The Style Boyz hit a massive roadblock. Now that front man Conner4Real went out on his own and left Owen and Lawrence—once dubbed Kid Contact and Kid Brain, respectively—he became one of the biggest acts in the world just as his two best friends faded into the background. And it’s all about to come crashing down on his vapid head.
Starring, written and produced by Andy Samberg, Akiva Shaffer & Jorma Taccone and directed by Shaffer & Taccone, Popstar: Never Stop Never Stopping began its development many years ago when three boys from northern California began the most unlikely of musical journeys.
Once the Berkeley natives christened themselves The Lonely Island, the trio would go on to become responsible for creating the popular Saturday Night Live “Digital Shorts,” which undoubtedly reinvigorated the series and spurred many water-cooler moments over the past decade.
As they collaborated upon their first feature-length screenplay, the three artists created their alter-egos: Conner (Samberg), Owen (Taccone) and Lawrence (Schaffer), also known as the Style Boyz. Just like the Lonely Island, the Boyz have known each other since they were kids, but unlike our filmmakers, they formed a world-renowned hip-hop boy band in which they honed their unorthodox musical talents.
Schaffer admits they finally had the luxury of time when the group decided to write this feature: “We were able to aim higher with this one because we didn’t have to quickly turn it around for a Saturday Night Live air date.”
The guys admit they were inspired by the likes of the early documentary films of such superstars as Miley Cyrus, Justin Bieber and Katy Perry. “We had talked about this concept for 10 years and then with the advent of so many documentaries on pop stars, it focused us on the story,” offers Samberg. “Akiva had a casual meeting with Judd, talking about various projects, and Judd said we should definitely make a mockumentary based on all the documentaries in the last few years about pop stars.”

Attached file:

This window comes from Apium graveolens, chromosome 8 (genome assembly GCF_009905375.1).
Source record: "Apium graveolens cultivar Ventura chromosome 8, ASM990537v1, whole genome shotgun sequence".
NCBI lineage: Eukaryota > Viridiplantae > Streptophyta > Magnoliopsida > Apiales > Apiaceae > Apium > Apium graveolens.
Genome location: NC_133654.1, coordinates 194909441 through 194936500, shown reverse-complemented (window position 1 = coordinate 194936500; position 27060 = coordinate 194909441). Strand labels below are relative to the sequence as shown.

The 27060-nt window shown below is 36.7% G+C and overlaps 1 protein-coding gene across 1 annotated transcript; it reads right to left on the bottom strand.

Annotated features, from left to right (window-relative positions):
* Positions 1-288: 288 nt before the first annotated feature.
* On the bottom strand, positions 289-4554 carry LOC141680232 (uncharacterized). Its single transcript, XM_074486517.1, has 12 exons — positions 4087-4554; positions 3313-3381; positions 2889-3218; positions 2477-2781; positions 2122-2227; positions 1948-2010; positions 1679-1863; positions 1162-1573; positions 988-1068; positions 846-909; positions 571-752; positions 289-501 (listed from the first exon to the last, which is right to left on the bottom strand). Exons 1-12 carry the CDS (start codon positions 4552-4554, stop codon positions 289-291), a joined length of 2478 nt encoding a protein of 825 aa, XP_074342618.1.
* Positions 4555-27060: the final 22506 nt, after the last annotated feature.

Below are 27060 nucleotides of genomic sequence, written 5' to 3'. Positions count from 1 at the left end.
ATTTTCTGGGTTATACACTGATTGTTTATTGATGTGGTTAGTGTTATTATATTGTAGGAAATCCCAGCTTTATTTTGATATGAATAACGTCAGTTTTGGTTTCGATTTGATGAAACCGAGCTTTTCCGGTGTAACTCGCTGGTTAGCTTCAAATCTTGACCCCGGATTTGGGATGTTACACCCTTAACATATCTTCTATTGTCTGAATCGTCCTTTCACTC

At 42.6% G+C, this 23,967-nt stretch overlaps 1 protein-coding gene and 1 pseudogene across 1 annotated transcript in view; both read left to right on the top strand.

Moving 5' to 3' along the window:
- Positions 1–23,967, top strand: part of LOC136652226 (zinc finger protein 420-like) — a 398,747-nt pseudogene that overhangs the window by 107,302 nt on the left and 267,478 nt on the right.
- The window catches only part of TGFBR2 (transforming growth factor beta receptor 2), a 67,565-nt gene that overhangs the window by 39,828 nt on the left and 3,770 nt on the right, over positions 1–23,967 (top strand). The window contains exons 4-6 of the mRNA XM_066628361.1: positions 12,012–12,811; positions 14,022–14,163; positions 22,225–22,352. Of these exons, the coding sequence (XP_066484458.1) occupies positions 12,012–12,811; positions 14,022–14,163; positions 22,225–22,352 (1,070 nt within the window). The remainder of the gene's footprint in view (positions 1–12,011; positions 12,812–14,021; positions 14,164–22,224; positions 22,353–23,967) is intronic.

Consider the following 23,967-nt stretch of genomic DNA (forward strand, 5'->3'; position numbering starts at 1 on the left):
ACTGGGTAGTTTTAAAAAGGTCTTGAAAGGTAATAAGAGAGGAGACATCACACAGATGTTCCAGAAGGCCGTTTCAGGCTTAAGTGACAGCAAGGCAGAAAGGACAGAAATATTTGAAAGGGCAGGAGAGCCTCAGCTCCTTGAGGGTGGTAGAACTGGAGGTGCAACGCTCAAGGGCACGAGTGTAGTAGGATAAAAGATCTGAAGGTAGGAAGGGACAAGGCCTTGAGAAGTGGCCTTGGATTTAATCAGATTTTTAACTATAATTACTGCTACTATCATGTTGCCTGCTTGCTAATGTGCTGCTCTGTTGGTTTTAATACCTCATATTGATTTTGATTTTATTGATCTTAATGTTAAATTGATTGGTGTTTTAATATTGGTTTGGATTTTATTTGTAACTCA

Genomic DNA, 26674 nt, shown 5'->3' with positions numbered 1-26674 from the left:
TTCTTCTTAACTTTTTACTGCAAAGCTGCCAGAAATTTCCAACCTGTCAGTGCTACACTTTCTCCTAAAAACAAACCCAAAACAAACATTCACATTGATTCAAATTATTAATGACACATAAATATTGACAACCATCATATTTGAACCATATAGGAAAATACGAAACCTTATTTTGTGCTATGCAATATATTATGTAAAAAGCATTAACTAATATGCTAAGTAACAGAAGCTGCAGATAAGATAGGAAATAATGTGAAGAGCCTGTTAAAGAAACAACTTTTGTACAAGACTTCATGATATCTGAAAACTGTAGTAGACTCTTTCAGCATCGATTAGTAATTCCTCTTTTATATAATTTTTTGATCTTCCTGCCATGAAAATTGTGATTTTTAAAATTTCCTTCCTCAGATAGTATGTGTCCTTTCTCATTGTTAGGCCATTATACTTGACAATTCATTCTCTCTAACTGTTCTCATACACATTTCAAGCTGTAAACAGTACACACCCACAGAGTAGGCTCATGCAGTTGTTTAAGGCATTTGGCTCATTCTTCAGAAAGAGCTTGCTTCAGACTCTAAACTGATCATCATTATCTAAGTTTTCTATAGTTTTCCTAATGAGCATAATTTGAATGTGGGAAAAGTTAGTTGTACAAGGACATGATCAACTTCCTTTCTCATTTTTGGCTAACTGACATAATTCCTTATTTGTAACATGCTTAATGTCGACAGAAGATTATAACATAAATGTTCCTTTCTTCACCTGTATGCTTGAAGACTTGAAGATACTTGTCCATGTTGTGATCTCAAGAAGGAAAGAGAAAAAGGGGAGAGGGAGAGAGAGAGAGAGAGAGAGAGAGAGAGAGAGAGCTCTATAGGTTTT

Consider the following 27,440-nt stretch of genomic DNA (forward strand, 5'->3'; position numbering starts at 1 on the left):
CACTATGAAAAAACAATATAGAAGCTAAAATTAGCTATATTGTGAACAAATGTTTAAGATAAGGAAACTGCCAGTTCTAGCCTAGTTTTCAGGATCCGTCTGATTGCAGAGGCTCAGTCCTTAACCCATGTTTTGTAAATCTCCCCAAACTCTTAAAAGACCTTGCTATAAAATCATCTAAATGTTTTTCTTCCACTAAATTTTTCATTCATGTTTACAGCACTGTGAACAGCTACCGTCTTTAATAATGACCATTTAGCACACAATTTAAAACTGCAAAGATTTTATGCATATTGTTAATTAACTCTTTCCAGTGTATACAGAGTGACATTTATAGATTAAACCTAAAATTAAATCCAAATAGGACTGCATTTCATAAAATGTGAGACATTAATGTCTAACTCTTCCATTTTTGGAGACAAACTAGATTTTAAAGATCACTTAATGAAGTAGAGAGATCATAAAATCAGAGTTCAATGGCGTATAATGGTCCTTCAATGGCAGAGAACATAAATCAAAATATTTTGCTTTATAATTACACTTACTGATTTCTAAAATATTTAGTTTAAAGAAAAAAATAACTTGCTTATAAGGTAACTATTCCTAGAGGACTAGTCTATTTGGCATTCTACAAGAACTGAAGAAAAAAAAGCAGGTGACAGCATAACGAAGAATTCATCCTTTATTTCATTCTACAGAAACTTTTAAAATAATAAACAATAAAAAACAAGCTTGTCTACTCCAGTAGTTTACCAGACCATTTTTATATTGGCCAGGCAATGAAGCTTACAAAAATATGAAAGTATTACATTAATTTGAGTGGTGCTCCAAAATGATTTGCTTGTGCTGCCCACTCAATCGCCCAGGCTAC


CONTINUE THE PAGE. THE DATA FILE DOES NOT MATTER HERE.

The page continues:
The movie mixes two styles of comedy that have resonated with the public: The absurdist sense of humor of The Lonely Island and the grounded-in-truth humor that has been the hallmark of so many producer Judd Apatow movies—such as Trainwreck, Knocked Up and The 40-Year-Old Virgin.
“This film is all about having fun with the modern fluff music ‘documentary,’” explains Apatow. “A lot of the current music stars make documentaries about themselves where they are kissing their own asses. They show their history, their struggles and their relationships with the fans. Usually, it’s designed to promote an album or a tour. We thought it would be so funny if you were shooting one of those documentaries…and your life just completely fell apart.”
Filling out the cast for the movie, the trio looked to old friends from Saturday Night Live and The Lonely Island videos, as well as a desire to bring new faces in.